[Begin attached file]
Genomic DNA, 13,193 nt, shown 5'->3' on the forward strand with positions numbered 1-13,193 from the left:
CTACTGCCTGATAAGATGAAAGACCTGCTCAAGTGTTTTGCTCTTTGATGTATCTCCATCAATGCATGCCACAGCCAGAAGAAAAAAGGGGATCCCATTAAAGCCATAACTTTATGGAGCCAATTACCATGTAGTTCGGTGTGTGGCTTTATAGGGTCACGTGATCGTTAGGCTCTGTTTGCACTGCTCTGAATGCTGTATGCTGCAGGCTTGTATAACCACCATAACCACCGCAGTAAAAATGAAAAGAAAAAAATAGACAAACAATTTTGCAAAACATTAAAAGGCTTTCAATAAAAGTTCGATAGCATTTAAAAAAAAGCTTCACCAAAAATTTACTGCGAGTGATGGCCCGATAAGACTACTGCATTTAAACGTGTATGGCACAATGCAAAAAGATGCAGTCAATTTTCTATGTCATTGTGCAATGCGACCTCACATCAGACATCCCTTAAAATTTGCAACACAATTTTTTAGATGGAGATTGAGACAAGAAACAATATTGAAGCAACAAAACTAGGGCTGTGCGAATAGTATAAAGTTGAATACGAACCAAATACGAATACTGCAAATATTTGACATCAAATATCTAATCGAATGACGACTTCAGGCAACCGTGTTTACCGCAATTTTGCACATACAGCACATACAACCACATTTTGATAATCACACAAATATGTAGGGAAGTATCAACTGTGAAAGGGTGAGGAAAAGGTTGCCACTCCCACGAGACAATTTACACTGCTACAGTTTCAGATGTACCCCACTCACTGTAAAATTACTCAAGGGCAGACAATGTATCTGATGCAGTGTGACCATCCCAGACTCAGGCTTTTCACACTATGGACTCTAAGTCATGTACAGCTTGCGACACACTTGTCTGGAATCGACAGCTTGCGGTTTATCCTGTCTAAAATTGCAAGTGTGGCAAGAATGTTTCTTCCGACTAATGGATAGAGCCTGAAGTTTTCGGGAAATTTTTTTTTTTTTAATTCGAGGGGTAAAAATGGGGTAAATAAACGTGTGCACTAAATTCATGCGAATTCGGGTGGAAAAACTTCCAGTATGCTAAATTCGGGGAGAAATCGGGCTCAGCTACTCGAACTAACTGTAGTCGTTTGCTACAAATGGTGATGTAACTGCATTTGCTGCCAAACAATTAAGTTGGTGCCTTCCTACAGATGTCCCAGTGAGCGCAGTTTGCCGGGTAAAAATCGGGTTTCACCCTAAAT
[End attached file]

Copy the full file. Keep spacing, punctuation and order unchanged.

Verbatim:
Genomic DNA, 13,193 nt, shown 5'->3' on the forward strand with positions numbered 1-13,193 from the left:
CTACTGCCTGATAAGATGAAAGACCTGCTCAAGTGTTTTGCTCTTTGATGTATCTCCATCAATGCATGCCACAGCCAGAAGAAAAAAGGGGATCCCATTAAAGCCATAACTTTATGGAGCCAATTACCATGTAGTTCGGTGTGTGGCTTTATAGGGTCACGTGATCGTTAGGCTCTGTTTGCACTGCTCTGAATGCTGTATGCTGCAGGCTTGTATAACCACCATAACCACCGCAGTAAAAATGAAAAGAAAAAAATAGACAAACAATTTTGCAAAACATTAAAAGGCTTTCAATAAAAGTTCGATAGCATTTAAAAAAAAGCTTCACCAAAAATTTACTGCGAGTGATGGCCCGATAAGACTACTGCATTTAAACGTGTATGGCACAATGCAAAAAGATGCAGTCAATTTTCTATGTCATTGTGCAATGCGACCTCACATCAGACATCCCTTAAAATTTGCAACACAATTTTTTAGATGGAGATTGAGACAAGAAACAATATTGAAGCAACAAAACTAGGGCTGTGCGAATAGTATAAAGTTGAATACGAACCAAATACGAATACTGCAAATATTTGACATCAAATATCTAATCGAATGACGACTTCAGGCAACCGTGTTTACCGCAATTTTGCACATACAGCACATACAACCACATTTTGATAATCACACAAATATGTAGGGAAGTATCAACTGTGAAAGGGTGAGGAAAAGGTTGCCACTCCCACGAGACAATTTACACTGCTACAGTTTCAGATGTACCCCACTCACTGTAAAATTACTCAAGGGCAGACAATGTATCTGATGCAGTGTGACCATCCCAGACTCAGGCTTTTCACACTATGGACTCTAAGTCATGTACAGCTTGCGACACACTTGTCTGGAATCGACAGCTTGCGGTTTATCCTGTCTAAAATTGCAAGTGTGGCAAGAATGTTTCTTCCGACTAATGGATAGAGCCTGAAGTTTTCGGGAAATTTTTTTTTTTTTAATTCGAGGGGTAAAAATGGGGTAAATAAACGTGTGCACTAAATTCATGCGAATTCGGGTGGAAAAACTTCCAGTATGCTAAATTCGGGGAGAAATCGGGCTCAGCTACTCGAACTAACTGTAGTCGTTTGCTACAAATGGTGATGTAACTGCATTTGCTGCCAAACAATTAAGTTGGTGCCTTCCTACAGATGTCCCAGTGAGCGCAGTTTGCCGGGTAAAAATCGGGTTTCACCCTAAAT